If you own an S Corporation and have not heard of the term, “Reasonable Compensation,” then I would suggest that you keep reading. You probably chose to make the S-Election with your LLC or Corporation so that you could take advantage of the self-employment tax savings afforded by an S Corp. As you may know, any income passed through to you on a K-1 from your S Corp is not subject to Self-Employment tax. Further, under the Tax Cuts & Jobs Act, that income is also eligible to be reduced by 20% (i.e. $100K taxed as if it were $80K) under Section 199A. Because of these tax advantages, the IRS mandates that you pay yourself a reasonable salary from the corporation (which is subject to payroll taxes and is not eligible for the 20% deduction).
What is “reasonable,” anyway?
In general, Reasonable Compensation is the market wage/salary that the corporation would need to pay someone to perform your job for the company. So, things like location, industry, market conditions, and the skill and scope of the services provided to the company all matter. Determining this figure is done by factoring in all of these variables. We can and do help clients in making this determination regularly.
What if I can’t pay myself?
Valid question…and one with a surprisingly reasonable answer. You actually don’t have to pay yourself in a given year so long as you don’t take distributions and the salary would have otherwise demonstrably jeopardized the financial health of the business. It stands to reason, after all, that you didn’t take those distributions because the business needed the cash.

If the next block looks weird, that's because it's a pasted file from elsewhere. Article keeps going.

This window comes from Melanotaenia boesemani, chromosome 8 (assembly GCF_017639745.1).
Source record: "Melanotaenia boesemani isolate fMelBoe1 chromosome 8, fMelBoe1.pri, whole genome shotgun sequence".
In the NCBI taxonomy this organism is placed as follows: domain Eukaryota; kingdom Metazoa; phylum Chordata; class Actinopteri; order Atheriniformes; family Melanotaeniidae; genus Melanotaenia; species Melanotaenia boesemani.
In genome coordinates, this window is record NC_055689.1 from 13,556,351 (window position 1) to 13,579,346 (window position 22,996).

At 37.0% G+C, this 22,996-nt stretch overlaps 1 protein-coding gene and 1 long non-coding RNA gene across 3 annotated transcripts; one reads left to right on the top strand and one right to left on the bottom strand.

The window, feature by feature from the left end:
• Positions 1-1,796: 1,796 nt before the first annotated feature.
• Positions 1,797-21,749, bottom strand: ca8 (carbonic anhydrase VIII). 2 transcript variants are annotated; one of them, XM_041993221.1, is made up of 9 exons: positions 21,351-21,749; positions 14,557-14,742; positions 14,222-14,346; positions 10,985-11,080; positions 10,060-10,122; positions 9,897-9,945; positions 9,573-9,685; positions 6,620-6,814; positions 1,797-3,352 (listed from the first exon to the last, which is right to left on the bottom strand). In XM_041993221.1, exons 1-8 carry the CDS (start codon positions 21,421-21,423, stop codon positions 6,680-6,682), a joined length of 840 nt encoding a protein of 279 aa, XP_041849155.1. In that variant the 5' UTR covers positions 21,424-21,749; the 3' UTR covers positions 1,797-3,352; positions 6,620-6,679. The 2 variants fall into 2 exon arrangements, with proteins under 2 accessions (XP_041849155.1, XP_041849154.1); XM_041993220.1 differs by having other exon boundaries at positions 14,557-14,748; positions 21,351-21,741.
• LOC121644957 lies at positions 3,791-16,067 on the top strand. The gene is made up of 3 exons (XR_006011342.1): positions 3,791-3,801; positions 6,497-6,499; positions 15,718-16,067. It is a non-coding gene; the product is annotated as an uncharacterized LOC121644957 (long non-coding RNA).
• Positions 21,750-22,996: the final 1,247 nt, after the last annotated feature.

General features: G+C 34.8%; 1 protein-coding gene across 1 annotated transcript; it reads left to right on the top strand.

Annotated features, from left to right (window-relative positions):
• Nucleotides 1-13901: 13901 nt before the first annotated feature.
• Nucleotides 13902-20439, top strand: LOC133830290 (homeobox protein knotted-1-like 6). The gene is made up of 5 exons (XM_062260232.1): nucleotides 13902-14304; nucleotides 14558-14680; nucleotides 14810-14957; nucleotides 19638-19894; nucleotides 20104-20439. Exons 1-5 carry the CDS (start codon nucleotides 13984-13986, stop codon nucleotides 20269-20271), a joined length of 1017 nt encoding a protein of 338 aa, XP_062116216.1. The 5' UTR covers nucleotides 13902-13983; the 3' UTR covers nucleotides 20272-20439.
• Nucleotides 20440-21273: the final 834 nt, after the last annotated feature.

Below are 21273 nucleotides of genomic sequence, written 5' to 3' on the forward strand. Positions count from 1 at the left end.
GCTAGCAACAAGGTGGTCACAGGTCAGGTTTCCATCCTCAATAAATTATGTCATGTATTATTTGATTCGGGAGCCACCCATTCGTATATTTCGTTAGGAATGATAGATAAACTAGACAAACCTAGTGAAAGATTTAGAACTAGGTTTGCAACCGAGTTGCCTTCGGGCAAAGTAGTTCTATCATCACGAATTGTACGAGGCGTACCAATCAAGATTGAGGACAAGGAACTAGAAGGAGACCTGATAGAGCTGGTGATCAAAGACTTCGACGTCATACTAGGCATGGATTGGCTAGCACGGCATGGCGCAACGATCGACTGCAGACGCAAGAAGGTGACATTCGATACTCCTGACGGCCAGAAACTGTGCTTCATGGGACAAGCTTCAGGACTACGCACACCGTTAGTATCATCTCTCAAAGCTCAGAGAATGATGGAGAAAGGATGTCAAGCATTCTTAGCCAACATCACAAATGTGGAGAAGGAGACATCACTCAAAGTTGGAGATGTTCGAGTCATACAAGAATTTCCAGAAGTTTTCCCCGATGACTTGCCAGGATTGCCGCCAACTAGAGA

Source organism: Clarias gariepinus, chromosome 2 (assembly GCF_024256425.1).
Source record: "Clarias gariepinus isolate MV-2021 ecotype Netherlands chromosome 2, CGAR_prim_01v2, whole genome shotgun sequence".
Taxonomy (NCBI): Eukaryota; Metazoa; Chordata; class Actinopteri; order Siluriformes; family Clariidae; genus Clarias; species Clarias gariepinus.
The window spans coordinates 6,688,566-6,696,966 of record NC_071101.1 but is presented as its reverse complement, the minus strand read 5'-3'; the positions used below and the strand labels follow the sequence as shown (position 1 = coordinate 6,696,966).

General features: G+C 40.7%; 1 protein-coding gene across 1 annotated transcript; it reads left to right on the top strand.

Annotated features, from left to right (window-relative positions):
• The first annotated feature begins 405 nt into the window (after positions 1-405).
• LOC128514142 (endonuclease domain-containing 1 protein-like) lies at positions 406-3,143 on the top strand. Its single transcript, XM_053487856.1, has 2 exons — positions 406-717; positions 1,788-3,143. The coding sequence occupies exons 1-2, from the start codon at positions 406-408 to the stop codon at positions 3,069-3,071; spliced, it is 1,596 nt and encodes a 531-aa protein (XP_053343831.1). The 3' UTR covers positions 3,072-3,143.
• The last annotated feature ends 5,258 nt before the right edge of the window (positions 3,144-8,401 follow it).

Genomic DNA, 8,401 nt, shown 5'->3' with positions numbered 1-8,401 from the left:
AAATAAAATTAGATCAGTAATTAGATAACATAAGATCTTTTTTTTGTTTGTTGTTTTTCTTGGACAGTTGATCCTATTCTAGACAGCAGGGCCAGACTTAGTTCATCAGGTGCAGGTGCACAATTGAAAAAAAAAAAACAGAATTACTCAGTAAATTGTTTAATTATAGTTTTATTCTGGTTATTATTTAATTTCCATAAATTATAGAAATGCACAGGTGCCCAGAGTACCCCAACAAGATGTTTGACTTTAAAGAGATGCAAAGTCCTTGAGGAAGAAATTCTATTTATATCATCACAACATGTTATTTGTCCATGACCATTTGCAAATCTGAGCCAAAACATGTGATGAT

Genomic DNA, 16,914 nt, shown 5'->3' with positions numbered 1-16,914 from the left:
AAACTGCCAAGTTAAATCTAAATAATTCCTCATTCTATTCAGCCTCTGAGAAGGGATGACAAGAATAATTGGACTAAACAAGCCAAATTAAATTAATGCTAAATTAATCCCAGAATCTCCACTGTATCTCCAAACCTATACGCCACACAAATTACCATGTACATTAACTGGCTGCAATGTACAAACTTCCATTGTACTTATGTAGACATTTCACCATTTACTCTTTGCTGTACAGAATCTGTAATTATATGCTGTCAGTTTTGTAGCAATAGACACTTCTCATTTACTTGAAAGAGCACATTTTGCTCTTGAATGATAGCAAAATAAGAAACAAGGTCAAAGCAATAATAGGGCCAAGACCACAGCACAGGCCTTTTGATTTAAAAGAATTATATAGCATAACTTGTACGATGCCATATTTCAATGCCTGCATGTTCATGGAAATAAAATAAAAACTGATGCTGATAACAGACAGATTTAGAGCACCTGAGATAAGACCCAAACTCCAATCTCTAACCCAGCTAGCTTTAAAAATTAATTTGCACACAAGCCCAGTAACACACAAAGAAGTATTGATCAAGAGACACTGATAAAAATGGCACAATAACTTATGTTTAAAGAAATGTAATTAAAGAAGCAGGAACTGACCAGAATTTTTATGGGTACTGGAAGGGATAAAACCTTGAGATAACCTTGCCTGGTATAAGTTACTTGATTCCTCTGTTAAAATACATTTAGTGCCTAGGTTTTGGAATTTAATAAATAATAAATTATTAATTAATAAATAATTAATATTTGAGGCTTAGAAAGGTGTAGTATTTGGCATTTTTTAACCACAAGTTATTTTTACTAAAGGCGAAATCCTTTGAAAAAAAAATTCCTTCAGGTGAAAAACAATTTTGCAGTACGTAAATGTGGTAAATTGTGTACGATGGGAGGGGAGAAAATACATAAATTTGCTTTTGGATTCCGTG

Why am I complying with this rule again?
Failure to abide by the rules of Reasonable Compensation can result in your entity losing its S Corporation status all the way back to when the tax status was elected. This means that if you were an LLC originally, all of your income would be subject to Self-Employment tax which would create tax deficiencies in previous years along with associated penalties & interest. If you were a C Corporation originally, then all income would subject to double taxation. Sufficive to say, it would be the equivalent of someone slapping you in the face and drop-kicking your wallet into the Grand Canyon.
What do I do if haven’t paid myself through payroll or if I haven’t paid myself enough?
If this is the situation you find yourself in, please know that you’re not alone. We’ve inherited countless clients in these exact circumstances. The best game plan is to take corrective action immediately in order to seek the good graces of the IRS should you get audited. A good faith effort to get back into compliance isn’t an air-tight way to get out of trouble but it is your best game plan. This would include catching your salary up as much as possible from previous years’ deficits and seizing distributions until you do. Stuck on where to get started? Allow us to guide you back to the good graces of the IRS to potentially save you a grip of money and an excruciating migraine.
About Dark Horse CPAs
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